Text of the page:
Kramer Guitars is the lesser-known Gibson subsidiary. They create electric guitar and basses, and although their name doesn’t harness the greatest popularity, the Kramer Baretta Special has a well-deserved cult following.
They began their operations in the 1970s and made themselves different by using aluminum or wooden necks on their guitars and basses. Moreover, Kramer made their instruments for heavy metal and hard rock musicians.
The Gibson Guitar company bought Kramer in the ‘80s. Soon after, the name Kramer Baretta became famous as one of the world’s greatest rock guitar players, Eddie Van Halen, who kept returning to the model for his videoclips and concerts.
Sadly, the Kramer Baretta Special is not the iconic model Eddie Van Halen used to play. We’re instead looking at a budget and IndonesianMostmade reissue of the New Jersey custom-shop model.
It’s a far cry from a premium guitar, but it also doesn’t cost much. The Kramer Baretta Special appeals to shredders on a budget, so don’t expect a high-tier performance coming out of this particular metal guitar.
We identified Eddie Van Halen as one of the precursors of the modern rock guitar. We also listed the best guitars for the genre, most of which are premium offerings.
Speaking of which, there’s another list highlighting the best expensive guitars you can buy right now.
Kramer Baretta Special Electric Guitar Review
The Kramer Baretta Special became famous in 1984, but Gibson stopped the production of the guitar many years ago.
However, they still recognize the great influence the guitar had in the rock industry. If you intend to find a true and premium Eddie Van Halen guitar, you might try either the EVH Gear brand or the Charvel Pro (a Fender-owned guitar maker).
For now, though, we’re talking towards beginners and intermediate or experienced players looking for a budget shredder. That means the new Kramer Baretta Special packs a fast neck, hot output humbuckers, and a Stratocaster body.
That means this is a SuperStrat guitar. Check for extra info on the types of electric guitars if that term is confusing for you.
I need to add Kramer Baretta guitars, which surged back in 2011. There’s a lack of proper marketing, information, and availability of Kramer guitars. That means their models are hard to find, hard to buy, and hard to understand.
Most online listings (and, during the pandemic, everything is online) don’t even properly list a Kramer guitar as, in fact, a Kramer. You would need to recognize them, which is not too difficult as most guitars coming from the brand pack a SuperStrat body, a single color on the body with no extra fancy features, and a single pickup at the bridge.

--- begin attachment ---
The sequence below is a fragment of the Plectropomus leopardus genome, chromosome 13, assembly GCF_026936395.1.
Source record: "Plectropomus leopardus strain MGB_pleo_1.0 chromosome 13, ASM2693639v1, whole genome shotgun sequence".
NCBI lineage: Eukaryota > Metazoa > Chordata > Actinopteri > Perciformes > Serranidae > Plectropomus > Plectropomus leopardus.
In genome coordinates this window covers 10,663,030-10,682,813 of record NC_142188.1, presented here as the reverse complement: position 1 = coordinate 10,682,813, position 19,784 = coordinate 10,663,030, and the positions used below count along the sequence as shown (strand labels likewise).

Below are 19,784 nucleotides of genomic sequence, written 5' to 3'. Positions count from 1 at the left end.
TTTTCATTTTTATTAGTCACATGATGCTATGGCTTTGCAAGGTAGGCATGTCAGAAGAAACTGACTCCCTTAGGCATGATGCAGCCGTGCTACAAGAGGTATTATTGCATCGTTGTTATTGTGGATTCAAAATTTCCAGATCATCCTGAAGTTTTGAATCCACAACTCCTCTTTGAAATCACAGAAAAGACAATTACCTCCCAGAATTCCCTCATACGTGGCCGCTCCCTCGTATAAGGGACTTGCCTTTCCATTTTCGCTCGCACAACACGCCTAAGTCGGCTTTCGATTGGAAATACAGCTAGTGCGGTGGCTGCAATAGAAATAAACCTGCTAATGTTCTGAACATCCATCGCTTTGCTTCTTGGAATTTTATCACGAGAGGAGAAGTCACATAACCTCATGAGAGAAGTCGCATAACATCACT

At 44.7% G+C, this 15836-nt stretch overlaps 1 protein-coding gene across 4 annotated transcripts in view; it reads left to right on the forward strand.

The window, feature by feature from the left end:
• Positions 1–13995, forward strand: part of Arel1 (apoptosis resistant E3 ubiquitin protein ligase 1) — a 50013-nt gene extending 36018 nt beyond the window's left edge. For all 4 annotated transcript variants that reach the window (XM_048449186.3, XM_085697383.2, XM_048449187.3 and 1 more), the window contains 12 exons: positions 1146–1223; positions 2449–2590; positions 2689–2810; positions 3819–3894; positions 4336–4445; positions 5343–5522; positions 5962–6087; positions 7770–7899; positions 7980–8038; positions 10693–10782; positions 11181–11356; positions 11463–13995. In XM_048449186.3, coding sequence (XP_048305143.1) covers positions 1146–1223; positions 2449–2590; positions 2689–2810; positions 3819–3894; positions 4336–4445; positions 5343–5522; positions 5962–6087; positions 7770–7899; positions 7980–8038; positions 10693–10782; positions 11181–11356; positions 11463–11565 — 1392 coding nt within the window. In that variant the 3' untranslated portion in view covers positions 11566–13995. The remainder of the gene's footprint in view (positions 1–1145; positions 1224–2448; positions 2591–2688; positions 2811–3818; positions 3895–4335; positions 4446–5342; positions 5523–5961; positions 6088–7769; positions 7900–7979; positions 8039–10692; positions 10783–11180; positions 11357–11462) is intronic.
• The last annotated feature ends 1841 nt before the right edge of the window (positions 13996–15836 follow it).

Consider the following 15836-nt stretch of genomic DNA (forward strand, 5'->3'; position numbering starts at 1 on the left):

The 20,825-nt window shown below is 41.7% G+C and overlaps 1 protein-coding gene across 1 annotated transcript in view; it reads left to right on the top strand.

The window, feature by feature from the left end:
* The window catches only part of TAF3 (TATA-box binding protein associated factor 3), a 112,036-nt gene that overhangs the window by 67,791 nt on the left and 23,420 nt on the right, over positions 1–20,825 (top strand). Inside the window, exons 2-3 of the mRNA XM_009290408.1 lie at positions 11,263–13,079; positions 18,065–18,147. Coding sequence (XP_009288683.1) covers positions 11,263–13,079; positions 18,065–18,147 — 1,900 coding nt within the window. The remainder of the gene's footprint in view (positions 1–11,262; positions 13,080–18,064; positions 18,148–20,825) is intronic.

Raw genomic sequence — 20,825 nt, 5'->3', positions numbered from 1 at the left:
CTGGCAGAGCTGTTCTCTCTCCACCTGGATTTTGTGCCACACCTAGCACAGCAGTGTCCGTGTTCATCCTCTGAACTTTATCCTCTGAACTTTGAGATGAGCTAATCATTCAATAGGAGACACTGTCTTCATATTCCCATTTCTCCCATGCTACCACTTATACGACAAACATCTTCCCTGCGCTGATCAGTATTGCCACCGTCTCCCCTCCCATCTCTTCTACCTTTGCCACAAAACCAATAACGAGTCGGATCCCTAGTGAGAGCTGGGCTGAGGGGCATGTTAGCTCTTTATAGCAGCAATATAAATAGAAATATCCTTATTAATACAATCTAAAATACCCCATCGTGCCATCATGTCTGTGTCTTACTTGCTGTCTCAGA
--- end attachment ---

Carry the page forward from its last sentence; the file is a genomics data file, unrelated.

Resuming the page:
Also, it doesn’t help that the brand shares its name with an iconic and eccentric ‘90s sitcom character.
So, remember, you’re looking for this:
Consider the Kramer Baretta as a rock icon for beginners, at an affordable price. It comes from the Kramer Original Collection, a beginner-friendly series of electric guitars selling from budget to mid-level prices.
In particular, the Baretta special features an Alnico V “zebra-coil” humbuckers, a single volume control, a mahogany body, a granadillo fingerboard, and a maple neck.
The Baretta Looks like a barebones Stratocaster guitar. It’s a minimalist style, nothing shiny or eye-catching.
Its Stratocaster body features a single bridge humbucker and a double-cutaway construction.
For tonewoods, it has mahogany on the body, which is a great tonewood for the price range. Mahogany is light, durable, and gorgeous-looking. At the same time, it offers a rich sound and fair projection.
On the neck, we find a 25.5’’ scale length on its maple neck and granadillo fingerboard. The board has a glossy finish to make it smooth and easy on the fingers. It also has 22 medium-jumbo frets plus simple white fret dot markers.
This is a bolt-on neck with a slim 12’’ radius, which is the proper measure for solos and fast riff playing.
The guitar comes on Black and Vintage Black colored, both featuring a “hockey stick” headstock with the Kramer logo.
Stratocaster and modified Strats pack two or three pickups, which may be single-coils, humbuckers, or a combination. Rarely, though, you’d see a single pickup on a Strat body.
The simple style of the guitar correlates to the sound, but that’s not to say it’s not good. It’s simply raw, straightforward, exactly what you’d expect out of an EVH-inspired guitar.
The single-pickup configuration does a great job. It provides high-output rock tones, perfect for ‘80s metal, hard rock, and classic rock.
That said, it’s still capable of pulling nice clean tones, with natural warmth and resonance thanks to the mahogany. Through a good tubular amplifier, for example, you can crank up the clean channel and see the guitar shine as it gains power.
Overall, the Kramer Baretta Special has awesome metal sounds, with a hot output capable of giving presence to your solos, taps, slides, and similar.
Don’t expect much else from what it can but, for its limited range, it’s the most awesome, face-melting sound you can get on a budget. And it does rival much pricier guitars.